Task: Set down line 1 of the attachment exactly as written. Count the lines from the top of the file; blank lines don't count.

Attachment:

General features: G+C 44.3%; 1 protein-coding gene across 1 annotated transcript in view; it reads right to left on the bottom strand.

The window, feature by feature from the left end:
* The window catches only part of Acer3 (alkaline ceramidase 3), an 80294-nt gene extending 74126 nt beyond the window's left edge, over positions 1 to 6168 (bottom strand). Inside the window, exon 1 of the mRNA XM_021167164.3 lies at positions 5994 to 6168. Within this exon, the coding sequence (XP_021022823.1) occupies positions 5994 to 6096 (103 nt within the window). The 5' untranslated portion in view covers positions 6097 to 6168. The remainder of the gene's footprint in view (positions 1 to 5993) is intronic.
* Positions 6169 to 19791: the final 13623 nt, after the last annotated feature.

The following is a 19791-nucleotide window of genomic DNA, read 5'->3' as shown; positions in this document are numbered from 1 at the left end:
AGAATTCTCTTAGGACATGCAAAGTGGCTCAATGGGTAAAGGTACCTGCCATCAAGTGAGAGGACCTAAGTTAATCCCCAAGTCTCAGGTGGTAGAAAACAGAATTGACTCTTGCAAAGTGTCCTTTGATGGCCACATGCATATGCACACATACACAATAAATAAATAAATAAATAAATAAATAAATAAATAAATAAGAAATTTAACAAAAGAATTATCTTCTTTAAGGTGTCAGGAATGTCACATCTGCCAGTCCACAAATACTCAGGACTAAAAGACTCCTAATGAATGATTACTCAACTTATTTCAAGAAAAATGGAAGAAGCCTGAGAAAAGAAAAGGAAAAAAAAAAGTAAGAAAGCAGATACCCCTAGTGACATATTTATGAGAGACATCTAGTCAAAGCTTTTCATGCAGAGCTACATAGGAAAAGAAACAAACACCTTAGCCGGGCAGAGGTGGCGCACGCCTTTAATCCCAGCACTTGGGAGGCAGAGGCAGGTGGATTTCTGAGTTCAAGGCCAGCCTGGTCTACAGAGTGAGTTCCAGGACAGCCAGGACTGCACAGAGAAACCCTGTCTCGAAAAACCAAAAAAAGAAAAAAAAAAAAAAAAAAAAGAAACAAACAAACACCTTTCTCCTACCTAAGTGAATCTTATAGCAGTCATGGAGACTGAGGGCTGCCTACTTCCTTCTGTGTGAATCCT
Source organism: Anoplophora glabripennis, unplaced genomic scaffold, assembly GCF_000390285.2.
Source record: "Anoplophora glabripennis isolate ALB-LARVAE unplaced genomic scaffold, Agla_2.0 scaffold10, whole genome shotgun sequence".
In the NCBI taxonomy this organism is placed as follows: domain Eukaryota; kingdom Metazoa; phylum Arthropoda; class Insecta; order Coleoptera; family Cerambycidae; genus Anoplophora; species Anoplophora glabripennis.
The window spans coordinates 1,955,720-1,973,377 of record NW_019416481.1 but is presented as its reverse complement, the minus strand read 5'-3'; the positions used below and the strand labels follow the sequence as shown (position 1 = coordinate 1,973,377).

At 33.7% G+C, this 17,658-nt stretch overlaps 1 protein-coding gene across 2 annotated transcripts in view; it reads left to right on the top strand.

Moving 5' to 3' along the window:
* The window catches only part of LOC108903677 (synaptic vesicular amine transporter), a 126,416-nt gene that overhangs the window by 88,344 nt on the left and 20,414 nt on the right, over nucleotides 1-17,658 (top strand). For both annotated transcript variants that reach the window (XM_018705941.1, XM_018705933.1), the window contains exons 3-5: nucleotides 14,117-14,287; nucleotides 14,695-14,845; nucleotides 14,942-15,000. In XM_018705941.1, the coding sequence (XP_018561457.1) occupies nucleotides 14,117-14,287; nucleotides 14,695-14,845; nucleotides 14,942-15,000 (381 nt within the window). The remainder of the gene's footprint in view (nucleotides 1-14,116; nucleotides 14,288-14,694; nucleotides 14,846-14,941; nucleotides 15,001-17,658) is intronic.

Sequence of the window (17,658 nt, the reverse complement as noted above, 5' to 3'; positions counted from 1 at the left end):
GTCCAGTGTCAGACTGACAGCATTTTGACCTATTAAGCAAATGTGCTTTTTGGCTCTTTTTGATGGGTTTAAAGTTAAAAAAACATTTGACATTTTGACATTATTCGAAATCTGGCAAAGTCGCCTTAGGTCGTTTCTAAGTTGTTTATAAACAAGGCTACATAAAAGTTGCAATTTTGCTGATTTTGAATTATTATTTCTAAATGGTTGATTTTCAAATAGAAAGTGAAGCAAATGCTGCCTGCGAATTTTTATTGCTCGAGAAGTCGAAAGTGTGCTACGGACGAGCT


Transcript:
General features: G+C 44.3%; 1 protein-coding gene across 1 annotated transcript in view; it reads right to left on the bottom strand.